In 2012, Voyager 1 exited the heliosphere (a bubble of particles and magnetic fields created by the Sun) and reached interstellar space. Later, in 2018, Voyager 2 exited the heliosphere. An instrument that measures solar wind confirmed that on November 5th, 2018 Voyager 2 had passed the heliopause (where hot star wind meets cold interstellar medium).

They are currently 18 billion kilometers away from Earth and it takes information about 16.5 hours from the space probes to travel to Earth. The probes are powered by heat from the decay of radioactive material. Unfortunately, the power output decreases by four Watts per year and therefore the cameras have been turned off to save power.

They communicate using NASA’s Deep Space Network (in California, Spain, and Australia).³ The Voyager Space Probes are currently researching interstellar space which we thought was nearly impossible with the technology from the 1970s.

Figure 2: Graph measuring the number of heliospheric particles using the radiation detector confirming the exit from the heliosphere by NASA
Figure 2: Graph measuring the number of heliospheric particles using the radiation detector confirming the exit from the heliosphere by NASA

Current and Future Missions

Many space agencies such as NASA and ESA are investing lots of money and research for current and future space probes to gather even more information and hopefully resulting in groundbreaking discoveries. Specifically, a lot is being invested for Mars Research to inhabit it one day.

Some of the most important current space probes are Voyager 1 and 2, and the Spitzer Space Telescope (see section Transit). The orbiter from which we have the most information about Mars is the Mars Odyssey which launched in April 2001. It stills collects information about the climate and geology of the planet.⁴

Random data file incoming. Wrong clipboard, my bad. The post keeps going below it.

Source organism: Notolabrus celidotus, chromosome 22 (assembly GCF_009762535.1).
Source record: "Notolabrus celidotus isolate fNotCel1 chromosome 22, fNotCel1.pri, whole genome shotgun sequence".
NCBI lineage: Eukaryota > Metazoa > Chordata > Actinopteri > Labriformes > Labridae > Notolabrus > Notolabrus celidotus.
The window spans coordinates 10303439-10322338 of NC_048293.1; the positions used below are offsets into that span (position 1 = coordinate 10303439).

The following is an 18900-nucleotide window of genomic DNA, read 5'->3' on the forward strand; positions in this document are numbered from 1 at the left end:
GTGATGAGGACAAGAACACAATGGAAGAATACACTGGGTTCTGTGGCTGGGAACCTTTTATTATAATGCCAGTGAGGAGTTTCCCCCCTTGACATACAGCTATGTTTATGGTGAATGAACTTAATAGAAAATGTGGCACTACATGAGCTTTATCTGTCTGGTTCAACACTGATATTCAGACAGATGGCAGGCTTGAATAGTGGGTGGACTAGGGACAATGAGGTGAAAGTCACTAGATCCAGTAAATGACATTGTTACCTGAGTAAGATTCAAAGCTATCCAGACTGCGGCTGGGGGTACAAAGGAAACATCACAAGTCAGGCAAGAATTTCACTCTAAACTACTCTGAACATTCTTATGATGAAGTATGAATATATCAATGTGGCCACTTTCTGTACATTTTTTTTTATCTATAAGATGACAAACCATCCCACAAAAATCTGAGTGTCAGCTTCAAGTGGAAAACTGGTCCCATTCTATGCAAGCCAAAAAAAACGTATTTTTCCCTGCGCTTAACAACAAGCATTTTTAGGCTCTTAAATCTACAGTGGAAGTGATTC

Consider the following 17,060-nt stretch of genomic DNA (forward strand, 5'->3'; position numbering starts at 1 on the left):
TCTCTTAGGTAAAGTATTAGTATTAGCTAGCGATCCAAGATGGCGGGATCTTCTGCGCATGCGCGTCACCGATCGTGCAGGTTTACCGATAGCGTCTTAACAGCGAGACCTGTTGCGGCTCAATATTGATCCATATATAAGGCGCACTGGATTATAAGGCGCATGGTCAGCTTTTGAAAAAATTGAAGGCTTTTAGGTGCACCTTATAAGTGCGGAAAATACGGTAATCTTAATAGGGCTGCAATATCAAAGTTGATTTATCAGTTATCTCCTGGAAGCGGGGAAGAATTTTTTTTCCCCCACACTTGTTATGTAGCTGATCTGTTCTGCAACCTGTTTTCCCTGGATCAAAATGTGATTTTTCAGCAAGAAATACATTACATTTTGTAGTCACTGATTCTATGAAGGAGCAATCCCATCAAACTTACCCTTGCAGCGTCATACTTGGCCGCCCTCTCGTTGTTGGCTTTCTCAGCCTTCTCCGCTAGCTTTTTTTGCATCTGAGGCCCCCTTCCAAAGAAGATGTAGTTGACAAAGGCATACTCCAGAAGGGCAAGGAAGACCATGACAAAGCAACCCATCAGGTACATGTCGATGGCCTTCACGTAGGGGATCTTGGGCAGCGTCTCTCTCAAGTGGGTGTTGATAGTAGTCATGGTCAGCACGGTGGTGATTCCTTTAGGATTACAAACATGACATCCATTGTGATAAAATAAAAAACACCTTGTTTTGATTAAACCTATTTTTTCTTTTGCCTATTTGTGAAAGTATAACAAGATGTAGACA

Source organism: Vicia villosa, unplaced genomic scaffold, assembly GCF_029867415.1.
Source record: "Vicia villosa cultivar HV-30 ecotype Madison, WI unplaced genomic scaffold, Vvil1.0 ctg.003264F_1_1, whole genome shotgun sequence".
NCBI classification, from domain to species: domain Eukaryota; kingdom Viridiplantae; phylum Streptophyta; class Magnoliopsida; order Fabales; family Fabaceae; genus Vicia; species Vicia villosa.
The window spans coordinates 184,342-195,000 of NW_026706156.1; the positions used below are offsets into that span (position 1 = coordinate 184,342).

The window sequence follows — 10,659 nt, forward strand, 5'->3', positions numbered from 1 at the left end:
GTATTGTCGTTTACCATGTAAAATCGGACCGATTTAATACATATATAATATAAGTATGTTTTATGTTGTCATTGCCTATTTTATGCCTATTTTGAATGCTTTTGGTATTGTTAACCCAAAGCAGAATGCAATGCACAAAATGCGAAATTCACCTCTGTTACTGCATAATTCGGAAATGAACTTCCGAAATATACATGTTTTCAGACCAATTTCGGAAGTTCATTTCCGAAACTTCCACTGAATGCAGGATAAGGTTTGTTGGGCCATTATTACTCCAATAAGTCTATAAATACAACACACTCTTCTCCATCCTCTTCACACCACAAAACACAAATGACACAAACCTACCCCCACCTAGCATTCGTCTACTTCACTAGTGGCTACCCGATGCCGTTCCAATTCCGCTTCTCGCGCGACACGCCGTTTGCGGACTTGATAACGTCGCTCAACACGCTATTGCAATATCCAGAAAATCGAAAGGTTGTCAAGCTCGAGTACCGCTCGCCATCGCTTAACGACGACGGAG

Another important current space probe is the NEOWISE Space Telescope which was launched in December 2009 by NASA. The Space Telescope was launched to identify potentially dangerous asteroids and comets heading towards Earth.⁴ OSIRIS-REx is another big mission by NASA which was launched in September 2016 and is expected to return in September 2023.

It is supposed to return a sample from asteroid Bennu which researchers hope will give us crucial information about the early Solar System and hazards and resources of near-Earth objects.⁵ Recently the NASA Mars Perseverance Rover was launched into space on July 30th.

It is expected to land on the Mar’s Jezero Crater (place favorable for microbial life on Mars) in February 2021 and will be able to drill to examine rocks and soil and will gather important information about the planet.⁶

Figure 3: Mars Odyssey Orbiter with parts labeled by NASA
Figure 3: Mars Odyssey Orbiter with parts labeled by NASA
Figure 4: Mars Perseverance Rover by NASA/JPL-Caltech
Figure 4: Mars Perseverance Rover by NASA/JPL-Caltech

The most important future space probes for exoplanet exploration are the James Webb Space Telescope (2021 launch date) and the WFIRST Telescope (2025 launch date) (see section Direct Imaging). A future Mars exploration mission is the unpiloted mission to Mars by SpaceX expected to launch in 2022.

Its goal is to confirm water sources, identify hazards and set initial power, mining and life support infrastructure for future missions.⁷ The LISA (Laser Interferometer Space Antenna) is three satellites expected to launch in 2034. They will detect and measure gravitational waves which will locate black holes.⁵


Exoplanets are all planets outside of our solar system that are orbiting around a star. They are very tough to be seen by our telescopes due to the glare of their suns. Researchers say that there are more than a trillion planets in our galaxy.